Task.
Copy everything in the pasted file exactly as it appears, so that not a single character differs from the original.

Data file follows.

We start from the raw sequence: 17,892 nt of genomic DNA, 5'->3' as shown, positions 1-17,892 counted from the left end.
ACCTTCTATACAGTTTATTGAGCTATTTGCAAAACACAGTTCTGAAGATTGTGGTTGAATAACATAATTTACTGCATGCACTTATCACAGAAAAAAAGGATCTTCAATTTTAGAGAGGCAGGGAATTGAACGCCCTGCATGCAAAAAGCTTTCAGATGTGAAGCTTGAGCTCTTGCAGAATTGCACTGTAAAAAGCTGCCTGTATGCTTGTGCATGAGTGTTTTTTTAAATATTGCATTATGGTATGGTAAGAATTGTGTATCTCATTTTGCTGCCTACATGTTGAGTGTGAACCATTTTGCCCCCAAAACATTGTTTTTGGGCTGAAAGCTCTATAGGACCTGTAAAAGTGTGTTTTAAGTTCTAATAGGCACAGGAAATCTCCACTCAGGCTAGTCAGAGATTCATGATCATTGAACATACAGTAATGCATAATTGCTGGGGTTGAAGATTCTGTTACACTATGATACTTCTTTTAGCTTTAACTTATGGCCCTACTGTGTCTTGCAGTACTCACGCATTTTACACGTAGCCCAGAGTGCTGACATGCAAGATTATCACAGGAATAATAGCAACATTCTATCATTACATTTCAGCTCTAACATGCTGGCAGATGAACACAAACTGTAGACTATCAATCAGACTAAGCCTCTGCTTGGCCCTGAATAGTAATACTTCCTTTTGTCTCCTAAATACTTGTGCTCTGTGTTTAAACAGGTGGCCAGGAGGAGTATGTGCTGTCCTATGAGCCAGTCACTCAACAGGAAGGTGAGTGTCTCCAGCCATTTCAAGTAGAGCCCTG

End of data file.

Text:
We start from the raw sequence: 17,892 nt of genomic DNA, 5'->3' as shown, positions 1-17,892 counted from the left end.
ACCTTCTATACAGTTTATTGAGCTATTTGCAAAACACAGTTCTGAAGATTGTGGTTGAATAACATAATTTACTGCATGCACTTATCACAGAAAAAAAGGATCTTCAATTTTAGAGAGGCAGGGAATTGAACGCCCTGCATGCAAAAAGCTTTCAGATGTGAAGCTTGAGCTCTTGCAGAATTGCACTGTAAAAAGCTGCCTGTATGCTTGTGCATGAGTGTTTTTTTAAATATTGCATTATGGTATGGTAAGAATTGTGTATCTCATTTTGCTGCCTACATGTTGAGTGTGAACCATTTTGCCCCCAAAACATTGTTTTTGGGCTGAAAGCTCTATAGGACCTGTAAAAGTGTGTTTTAAGTTCTAATAGGCACAGGAAATCTCCACTCAGGCTAGTCAGAGATTCATGATCATTGAACATACAGTAATGCATAATTGCTGGGGTTGAAGATTCTGTTACACTATGATACTTCTTTTAGCTTTAACTTATGGCCCTACTGTGTCTTGCAGTACTCACGCATTTTACACGTAGCCCAGAGTGCTGACATGCAAGATTATCACAGGAATAATAGCAACATTCTATCATTACATTTCAGCTCTAACATGCTGGCAGATGAACACAAACTGTAGACTATCAATCAGACTAAGCCTCTGCTTGGCCCTGAATAGTAATACTTCCTTTTGTCTCCTAAATACTTGTGCTCTGTGTTTAAACAGGTGGCCAGGAGGAGTATGTGCTGTCCTATGAGCCAGTCACTCAACAGGAAGGTGAGTGTCTCCAGCCATTTCAAGTAGAGCCCTG